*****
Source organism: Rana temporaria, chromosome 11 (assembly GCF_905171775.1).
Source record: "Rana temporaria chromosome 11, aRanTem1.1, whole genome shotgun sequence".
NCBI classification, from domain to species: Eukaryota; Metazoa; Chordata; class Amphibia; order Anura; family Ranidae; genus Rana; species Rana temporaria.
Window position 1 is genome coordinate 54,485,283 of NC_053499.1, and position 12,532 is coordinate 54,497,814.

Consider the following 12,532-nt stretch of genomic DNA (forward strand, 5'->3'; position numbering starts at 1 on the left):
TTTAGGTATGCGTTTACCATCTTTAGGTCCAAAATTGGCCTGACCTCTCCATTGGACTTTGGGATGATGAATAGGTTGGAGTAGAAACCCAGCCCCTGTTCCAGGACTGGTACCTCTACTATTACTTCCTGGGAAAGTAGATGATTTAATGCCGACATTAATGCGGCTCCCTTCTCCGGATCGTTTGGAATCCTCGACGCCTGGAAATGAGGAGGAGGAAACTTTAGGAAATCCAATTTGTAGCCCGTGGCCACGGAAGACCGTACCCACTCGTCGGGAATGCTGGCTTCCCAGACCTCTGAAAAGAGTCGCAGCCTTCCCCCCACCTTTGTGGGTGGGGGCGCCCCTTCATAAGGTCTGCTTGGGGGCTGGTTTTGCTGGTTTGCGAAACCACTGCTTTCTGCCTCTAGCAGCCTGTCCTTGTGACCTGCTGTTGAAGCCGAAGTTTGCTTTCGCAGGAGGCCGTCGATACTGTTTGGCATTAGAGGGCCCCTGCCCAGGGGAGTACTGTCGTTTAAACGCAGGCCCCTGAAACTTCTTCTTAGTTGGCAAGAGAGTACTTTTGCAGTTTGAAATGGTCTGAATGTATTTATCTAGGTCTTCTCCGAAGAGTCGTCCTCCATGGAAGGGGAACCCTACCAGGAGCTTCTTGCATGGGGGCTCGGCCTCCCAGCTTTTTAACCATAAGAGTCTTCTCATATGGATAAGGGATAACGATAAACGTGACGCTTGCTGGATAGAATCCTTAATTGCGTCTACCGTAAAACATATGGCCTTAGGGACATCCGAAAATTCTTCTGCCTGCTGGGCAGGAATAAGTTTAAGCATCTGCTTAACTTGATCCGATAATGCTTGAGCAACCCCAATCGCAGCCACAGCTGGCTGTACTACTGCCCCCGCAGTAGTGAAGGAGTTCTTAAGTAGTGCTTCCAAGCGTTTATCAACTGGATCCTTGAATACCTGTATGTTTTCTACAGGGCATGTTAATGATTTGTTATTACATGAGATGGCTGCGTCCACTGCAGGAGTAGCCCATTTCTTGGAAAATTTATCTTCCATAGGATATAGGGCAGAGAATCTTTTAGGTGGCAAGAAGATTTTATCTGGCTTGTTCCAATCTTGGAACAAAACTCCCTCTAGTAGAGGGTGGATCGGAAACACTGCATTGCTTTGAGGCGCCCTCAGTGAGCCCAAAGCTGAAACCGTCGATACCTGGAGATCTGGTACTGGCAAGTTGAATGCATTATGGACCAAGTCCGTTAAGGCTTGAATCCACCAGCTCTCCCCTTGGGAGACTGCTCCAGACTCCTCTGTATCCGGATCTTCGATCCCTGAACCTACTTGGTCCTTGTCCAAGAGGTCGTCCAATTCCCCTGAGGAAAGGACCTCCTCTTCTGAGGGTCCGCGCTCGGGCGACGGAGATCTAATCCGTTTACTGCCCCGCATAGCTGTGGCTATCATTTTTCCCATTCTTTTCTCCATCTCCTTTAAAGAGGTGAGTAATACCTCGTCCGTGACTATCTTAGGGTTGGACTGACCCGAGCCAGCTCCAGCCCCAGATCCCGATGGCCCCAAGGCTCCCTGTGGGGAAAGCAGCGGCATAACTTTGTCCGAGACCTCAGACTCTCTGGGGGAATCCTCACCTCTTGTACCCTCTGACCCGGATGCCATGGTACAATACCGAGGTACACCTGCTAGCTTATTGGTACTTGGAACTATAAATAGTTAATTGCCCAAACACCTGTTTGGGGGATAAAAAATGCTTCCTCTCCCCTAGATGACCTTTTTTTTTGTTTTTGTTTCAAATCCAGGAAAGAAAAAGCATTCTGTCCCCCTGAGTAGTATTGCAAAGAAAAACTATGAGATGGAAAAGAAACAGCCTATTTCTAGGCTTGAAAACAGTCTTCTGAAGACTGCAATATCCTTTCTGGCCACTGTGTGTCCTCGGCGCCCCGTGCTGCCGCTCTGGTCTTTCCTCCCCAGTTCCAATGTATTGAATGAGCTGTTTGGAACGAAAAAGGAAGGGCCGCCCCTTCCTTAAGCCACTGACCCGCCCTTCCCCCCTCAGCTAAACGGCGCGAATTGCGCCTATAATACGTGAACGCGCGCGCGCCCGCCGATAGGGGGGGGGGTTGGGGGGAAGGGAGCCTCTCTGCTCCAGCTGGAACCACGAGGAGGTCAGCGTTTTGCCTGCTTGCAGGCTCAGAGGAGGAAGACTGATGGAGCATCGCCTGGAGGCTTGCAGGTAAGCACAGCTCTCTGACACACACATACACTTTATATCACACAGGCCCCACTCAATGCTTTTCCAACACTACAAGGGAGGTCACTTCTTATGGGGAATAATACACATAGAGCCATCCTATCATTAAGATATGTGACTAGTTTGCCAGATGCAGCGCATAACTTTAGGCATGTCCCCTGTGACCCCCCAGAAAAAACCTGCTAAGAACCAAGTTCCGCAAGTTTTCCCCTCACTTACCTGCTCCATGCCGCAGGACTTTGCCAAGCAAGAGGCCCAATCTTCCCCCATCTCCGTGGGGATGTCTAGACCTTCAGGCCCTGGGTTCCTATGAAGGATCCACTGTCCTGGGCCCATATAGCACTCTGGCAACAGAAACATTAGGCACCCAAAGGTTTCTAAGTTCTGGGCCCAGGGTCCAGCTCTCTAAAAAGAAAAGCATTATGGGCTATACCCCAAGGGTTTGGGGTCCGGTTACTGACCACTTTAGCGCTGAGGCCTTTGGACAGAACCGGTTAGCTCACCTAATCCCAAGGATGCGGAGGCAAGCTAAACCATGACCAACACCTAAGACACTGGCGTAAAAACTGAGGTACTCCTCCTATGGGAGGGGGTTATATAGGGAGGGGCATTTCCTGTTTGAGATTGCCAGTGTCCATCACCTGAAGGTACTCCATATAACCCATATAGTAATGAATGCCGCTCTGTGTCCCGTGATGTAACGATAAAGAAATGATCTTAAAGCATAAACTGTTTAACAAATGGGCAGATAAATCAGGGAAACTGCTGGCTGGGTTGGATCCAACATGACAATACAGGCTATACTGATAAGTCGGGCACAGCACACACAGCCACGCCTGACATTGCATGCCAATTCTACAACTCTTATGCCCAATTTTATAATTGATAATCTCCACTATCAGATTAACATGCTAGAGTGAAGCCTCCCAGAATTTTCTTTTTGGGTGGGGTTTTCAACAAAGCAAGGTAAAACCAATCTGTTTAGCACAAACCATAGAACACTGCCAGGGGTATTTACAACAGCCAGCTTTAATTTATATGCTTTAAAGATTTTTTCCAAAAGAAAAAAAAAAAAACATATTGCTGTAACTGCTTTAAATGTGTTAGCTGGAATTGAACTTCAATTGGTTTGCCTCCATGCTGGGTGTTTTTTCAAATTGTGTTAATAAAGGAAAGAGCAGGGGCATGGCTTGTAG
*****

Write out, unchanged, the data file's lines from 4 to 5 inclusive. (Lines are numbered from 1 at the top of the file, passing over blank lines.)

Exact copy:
Window position 1 is genome coordinate 54,485,283 of NC_053499.1, and position 12,532 is coordinate 54,497,814.

Consider the following 12,532-nt stretch of genomic DNA (forward strand, 5'->3'; position numbering starts at 1 on the left):